The dirty truth about receipts


Guest blogger Joel Sigler is senior manager for Kaiser Permanente National Environmental, Health & Safety

The Center for Total Health has a self- service health assessment machine that provides visitors a printed receipt indicating their weight and body mass index (BMI). Recently, a visitor asked a great question about whether the receipt paper is coated with Bisphenol A (BPA).

BPA is an endocrine disrupter that mimics estrogen in the body. Studies have found that BPA exposure is potentially linked to a number of health concerns including breast cancer, diabetes, heart disease, sexual dysfunction, and obesity (kind of ironic if present in a machine that tells you your BMI). There are many sources of BPA exposure, it is found in many products including food can linings and plastic bottles. Unfortunately, receipt paper is one of the many items that can also potentially contain BPA. Receipt paper is of particular concern because it can easily be absorbed into the body when the receipt is handled. Absorption of BPA is sped up even more if hand sanitizer has been applied before handling a receipt.

We promptly called the manufacturer of the self-service health assessment machine to find out if they knew if the receipt paper contained BPA. The good news is that the manufacturer was very responsive. Within a day they had contacted their receipt paper supplier and verified that it was “BPA free.” They even provided KP a letter from the receipt paper supplier. Kaiser Permanente is continuing to communicate with them to find out about any BPA alternatives that they may be using. Bisphenol S (BPS) and Bisphenol F (BPF) are chemicals commonly used as substitutes for BPA. They are less studied than BPA and haven’t gotten the same attention. But because BPS and BPF are similar in chemical structure to BPA, experts have concern that they could represent similar health risks.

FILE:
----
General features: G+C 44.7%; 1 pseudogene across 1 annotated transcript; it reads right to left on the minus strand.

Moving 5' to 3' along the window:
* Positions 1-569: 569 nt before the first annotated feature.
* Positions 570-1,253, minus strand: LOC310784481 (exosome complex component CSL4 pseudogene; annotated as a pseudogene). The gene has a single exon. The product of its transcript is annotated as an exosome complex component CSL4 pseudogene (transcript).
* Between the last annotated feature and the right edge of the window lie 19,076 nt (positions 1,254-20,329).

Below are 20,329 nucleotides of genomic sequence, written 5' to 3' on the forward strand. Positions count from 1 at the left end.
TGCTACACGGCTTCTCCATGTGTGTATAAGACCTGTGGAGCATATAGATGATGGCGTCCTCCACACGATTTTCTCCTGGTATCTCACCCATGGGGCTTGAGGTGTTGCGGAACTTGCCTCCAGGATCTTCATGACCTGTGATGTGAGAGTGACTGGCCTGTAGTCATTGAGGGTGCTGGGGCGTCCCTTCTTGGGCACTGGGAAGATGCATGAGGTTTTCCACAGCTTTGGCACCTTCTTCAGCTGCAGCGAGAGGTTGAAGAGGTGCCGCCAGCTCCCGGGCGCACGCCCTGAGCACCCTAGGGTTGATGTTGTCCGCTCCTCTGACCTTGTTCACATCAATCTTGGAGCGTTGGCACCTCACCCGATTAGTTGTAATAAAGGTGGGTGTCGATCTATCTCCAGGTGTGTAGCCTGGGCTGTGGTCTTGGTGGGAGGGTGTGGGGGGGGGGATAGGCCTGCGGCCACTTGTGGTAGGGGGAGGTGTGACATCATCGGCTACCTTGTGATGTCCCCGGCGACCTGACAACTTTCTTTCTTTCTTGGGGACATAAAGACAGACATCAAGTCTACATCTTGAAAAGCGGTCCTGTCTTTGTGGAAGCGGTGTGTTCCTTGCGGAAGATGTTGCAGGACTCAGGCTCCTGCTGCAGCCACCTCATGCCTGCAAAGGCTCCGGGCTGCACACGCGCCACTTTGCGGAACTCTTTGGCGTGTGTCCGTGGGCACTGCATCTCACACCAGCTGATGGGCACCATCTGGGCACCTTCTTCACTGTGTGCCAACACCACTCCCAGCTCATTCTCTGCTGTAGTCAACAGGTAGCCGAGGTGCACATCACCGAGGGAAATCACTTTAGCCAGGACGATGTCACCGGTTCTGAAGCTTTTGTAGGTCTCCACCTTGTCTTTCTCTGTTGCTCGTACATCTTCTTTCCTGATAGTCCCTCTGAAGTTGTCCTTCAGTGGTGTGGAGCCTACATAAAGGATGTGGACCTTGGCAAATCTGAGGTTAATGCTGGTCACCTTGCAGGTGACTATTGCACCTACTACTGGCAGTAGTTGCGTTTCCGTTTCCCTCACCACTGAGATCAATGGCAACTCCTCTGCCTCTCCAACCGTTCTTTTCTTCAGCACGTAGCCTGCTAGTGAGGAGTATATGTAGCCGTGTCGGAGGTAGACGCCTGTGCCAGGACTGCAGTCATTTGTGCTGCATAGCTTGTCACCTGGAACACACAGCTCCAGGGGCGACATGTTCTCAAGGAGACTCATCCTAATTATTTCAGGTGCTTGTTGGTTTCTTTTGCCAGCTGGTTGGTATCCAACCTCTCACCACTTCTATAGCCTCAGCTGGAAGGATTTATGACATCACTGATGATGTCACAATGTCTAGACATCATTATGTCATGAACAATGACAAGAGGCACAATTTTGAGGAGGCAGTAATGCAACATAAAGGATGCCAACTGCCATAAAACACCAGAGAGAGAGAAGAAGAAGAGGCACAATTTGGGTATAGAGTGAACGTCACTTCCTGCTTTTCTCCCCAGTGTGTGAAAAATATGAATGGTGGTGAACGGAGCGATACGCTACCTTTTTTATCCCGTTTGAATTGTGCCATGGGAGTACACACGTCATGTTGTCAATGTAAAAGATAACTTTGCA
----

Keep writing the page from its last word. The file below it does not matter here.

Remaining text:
It is important to recognize that product manufacturers aren’t always this responsive. It often takes a lot of effort to get an answer to whether a product contains chemicals of concern, either because they don’t know, or because they don’t think it is important enough to find out. In this case, the question had gotten to the President of the manufacturing company and apparently he had gotten similar questions from other customers. So just asking the question helps drive action. It is unfortunate though that when it comes to chemicals of concern, the onus is on the customer/consumer (and not on manufacturers) to drive efforts to find out if a product is “safe.” Kaiser Permanente puts significant effort into identifying and eliminating chemicals of concern like BPA in the products that the organization purchases and uses.

The Environmental Working Group provides the following recommendations to reduce exposure to BPA from receipt paper:

-Minimize receipt collection by declining receipts at gas pumps, ATMs and other machines when possible.

-Store receipts separately in an envelope in a wallet or purse.

-Never give a child a receipt to hold or play with.

-After handling a receipt, wash hands before preparing and eating food (a universally recommended practice even for those who have not handled receipts).

-Do not use alcohol-based hand cleaners after handling receipts.

-Take advantage of store services that email or archive paperless purchase records.

-Do not recycle receipts and other thermal paper. BPA residues from receipts will contaminate recycled paper.

More information on all of Kaiser Permanente’s environmental stewardship program can be found at